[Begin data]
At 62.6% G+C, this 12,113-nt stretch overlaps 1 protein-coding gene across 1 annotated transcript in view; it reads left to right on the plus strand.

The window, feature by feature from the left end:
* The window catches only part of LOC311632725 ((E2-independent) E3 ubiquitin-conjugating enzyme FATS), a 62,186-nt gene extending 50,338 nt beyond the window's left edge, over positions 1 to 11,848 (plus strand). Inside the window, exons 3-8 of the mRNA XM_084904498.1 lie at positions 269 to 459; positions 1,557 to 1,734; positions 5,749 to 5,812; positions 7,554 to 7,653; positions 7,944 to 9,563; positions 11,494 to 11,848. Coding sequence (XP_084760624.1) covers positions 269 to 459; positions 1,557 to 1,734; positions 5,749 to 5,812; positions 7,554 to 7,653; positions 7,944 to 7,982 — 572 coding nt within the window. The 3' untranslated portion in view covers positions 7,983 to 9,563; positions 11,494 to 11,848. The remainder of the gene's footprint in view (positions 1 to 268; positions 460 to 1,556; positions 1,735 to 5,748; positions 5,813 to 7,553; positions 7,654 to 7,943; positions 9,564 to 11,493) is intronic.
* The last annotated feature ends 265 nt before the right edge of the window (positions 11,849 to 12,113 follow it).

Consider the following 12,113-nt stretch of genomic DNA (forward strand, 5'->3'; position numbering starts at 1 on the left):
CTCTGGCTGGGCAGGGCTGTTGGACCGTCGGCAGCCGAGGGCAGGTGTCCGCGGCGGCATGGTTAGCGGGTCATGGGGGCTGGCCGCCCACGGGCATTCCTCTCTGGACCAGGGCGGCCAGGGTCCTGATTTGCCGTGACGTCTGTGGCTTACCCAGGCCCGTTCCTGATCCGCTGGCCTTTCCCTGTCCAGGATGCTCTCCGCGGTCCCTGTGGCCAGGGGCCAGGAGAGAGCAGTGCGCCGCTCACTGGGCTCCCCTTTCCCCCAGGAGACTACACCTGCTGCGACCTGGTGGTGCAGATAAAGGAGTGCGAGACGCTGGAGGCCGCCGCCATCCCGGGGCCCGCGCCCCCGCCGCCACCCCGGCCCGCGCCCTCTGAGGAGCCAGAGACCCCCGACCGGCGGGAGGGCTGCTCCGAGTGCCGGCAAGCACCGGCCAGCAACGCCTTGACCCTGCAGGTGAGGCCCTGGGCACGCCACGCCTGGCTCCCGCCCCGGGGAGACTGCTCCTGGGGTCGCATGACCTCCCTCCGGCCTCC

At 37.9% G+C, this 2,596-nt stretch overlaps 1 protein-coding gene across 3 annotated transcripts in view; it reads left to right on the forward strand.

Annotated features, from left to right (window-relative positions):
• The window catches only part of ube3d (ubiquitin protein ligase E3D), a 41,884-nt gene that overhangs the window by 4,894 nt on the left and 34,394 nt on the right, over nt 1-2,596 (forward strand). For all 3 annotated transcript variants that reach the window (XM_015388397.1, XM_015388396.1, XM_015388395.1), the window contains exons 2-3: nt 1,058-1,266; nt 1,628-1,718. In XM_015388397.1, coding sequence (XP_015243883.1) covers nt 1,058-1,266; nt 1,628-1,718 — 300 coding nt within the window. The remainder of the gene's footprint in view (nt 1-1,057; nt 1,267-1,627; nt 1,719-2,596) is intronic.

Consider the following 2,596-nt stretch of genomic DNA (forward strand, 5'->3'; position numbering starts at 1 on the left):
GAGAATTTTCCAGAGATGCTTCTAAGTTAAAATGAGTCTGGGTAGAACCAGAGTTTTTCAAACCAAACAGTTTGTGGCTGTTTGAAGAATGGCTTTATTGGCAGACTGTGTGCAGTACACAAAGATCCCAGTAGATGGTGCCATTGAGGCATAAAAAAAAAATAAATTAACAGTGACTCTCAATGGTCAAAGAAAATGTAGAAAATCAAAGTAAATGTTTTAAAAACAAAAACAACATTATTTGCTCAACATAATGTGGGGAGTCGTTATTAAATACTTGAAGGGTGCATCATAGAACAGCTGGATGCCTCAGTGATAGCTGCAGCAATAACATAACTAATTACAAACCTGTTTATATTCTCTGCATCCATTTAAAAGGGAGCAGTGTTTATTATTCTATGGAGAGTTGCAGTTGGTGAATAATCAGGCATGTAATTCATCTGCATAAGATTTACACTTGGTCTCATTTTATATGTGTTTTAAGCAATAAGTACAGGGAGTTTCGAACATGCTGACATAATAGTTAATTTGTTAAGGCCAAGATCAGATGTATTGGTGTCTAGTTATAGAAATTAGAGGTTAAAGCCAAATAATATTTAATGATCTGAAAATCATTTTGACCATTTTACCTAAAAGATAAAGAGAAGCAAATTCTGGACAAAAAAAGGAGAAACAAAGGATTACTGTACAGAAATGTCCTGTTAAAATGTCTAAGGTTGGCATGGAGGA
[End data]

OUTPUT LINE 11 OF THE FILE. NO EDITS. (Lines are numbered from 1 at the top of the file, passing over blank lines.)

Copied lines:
GAGAATTTTCCAGAGATGCTTCTAAGTTAAAATGAGTCTGGGTAGAACCAGAGTTTTTCAAACCAAACAGTTTGTGGCTGTTTGAAGAATGGCTTTATTGGCAGACTGTGTGCAGTACACAAAGATCCCAGTAGATGGTGCCATTGAGGCATAAAAAAAAAATAAATTAACAGTGACTCTCAATGGTCAAAGAAAATGTAGAAAATCAAAGTAAATGTTTTAAAAACAAAAACAACATTATTTGCTCAACATAATGTGGGGAGTCGTTATTAAATACTTGAAGGGTGCATCATAGAACAGCTGGATGCCTCAGTGATAGCTGCAGCAATAACATAACTAATTACAAACCTGTTTATATTCTCTGCATCCATTTAAAAGGGAGCAGTGTTTATTATTCTATGGAGAGTTGCAGTTGGTGAATAATCAGGCATGTAATTCATCTGCATAAGATTTACACTTGGTCTCATTTTATATGTGTTTTAAGCAATAAGTACAGGGAGTTTCGAACATGCTGACATAATAGTTAATTTGTTAAGGCCAAGATCAGATGTATTGGTGTCTAGTTATAGAAATTAGAGGTTAAAGCCAAATAATATTTAATGATCTGAAAATCATTTTGACCATTTTACCTAAAAGATAAAGAGAAGCAAATTCTGGACAAAAAAAGGAGAAACAAAGGATTACTGTACAGAAATGTCCTGTTAAAATGTCTAAGGTTGGCATGGAGGA